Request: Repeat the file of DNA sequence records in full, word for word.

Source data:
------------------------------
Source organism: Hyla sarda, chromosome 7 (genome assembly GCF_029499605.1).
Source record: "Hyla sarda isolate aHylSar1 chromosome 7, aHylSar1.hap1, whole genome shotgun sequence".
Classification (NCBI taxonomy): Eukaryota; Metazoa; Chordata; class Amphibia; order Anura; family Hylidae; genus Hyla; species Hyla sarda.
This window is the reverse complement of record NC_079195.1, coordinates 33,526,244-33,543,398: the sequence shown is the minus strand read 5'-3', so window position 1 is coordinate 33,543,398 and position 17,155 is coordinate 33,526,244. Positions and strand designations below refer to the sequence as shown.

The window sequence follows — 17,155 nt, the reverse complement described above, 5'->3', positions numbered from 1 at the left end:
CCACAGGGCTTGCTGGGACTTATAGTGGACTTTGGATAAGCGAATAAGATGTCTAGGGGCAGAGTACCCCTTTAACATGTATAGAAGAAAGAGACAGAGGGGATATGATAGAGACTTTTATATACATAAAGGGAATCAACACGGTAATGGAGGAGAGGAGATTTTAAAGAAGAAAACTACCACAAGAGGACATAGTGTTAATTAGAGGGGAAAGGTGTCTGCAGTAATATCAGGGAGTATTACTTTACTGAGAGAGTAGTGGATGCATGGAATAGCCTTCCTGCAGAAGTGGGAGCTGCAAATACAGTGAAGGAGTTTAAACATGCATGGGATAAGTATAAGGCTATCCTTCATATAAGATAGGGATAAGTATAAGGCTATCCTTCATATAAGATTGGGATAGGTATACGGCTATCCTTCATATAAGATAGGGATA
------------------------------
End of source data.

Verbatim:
Source organism: Hyla sarda, chromosome 7 (genome assembly GCF_029499605.1).
Source record: "Hyla sarda isolate aHylSar1 chromosome 7, aHylSar1.hap1, whole genome shotgun sequence".
Classification (NCBI taxonomy): Eukaryota; Metazoa; Chordata; class Amphibia; order Anura; family Hylidae; genus Hyla; species Hyla sarda.
This window is the reverse complement of record NC_079195.1, coordinates 33,526,244-33,543,398: the sequence shown is the minus strand read 5'-3', so window position 1 is coordinate 33,543,398 and position 17,155 is coordinate 33,526,244. Positions and strand designations below refer to the sequence as shown.

The window sequence follows — 17,155 nt, the reverse complement described above, 5'->3', positions numbered from 1 at the left end:
CCACAGGGCTTGCTGGGACTTATAGTGGACTTTGGATAAGCGAATAAGATGTCTAGGGGCAGAGTACCCCTTTAACATGTATAGAAGAAAGAGACAGAGGGGATATGATAGAGACTTTTATATACATAAAGGGAATCAACACGGTAATGGAGGAGAGGAGATTTTAAAGAAGAAAACTACCACAAGAGGACATAGTGTTAATTAGAGGGGAAAGGTGTCTGCAGTAATATCAGGGAGTATTACTTTACTGAGAGAGTAGTGGATGCATGGAATAGCCTTCCTGCAGAAGTGGGAGCTGCAAATACAGTGAAGGAGTTTAAACATGCATGGGATAAGTATAAGGCTATCCTTCATATAAGATAGGGATAAGTATAAGGCTATCCTTCATATAAGATTGGGATAGGTATACGGCTATCCTTCATATAAGATAGGGATA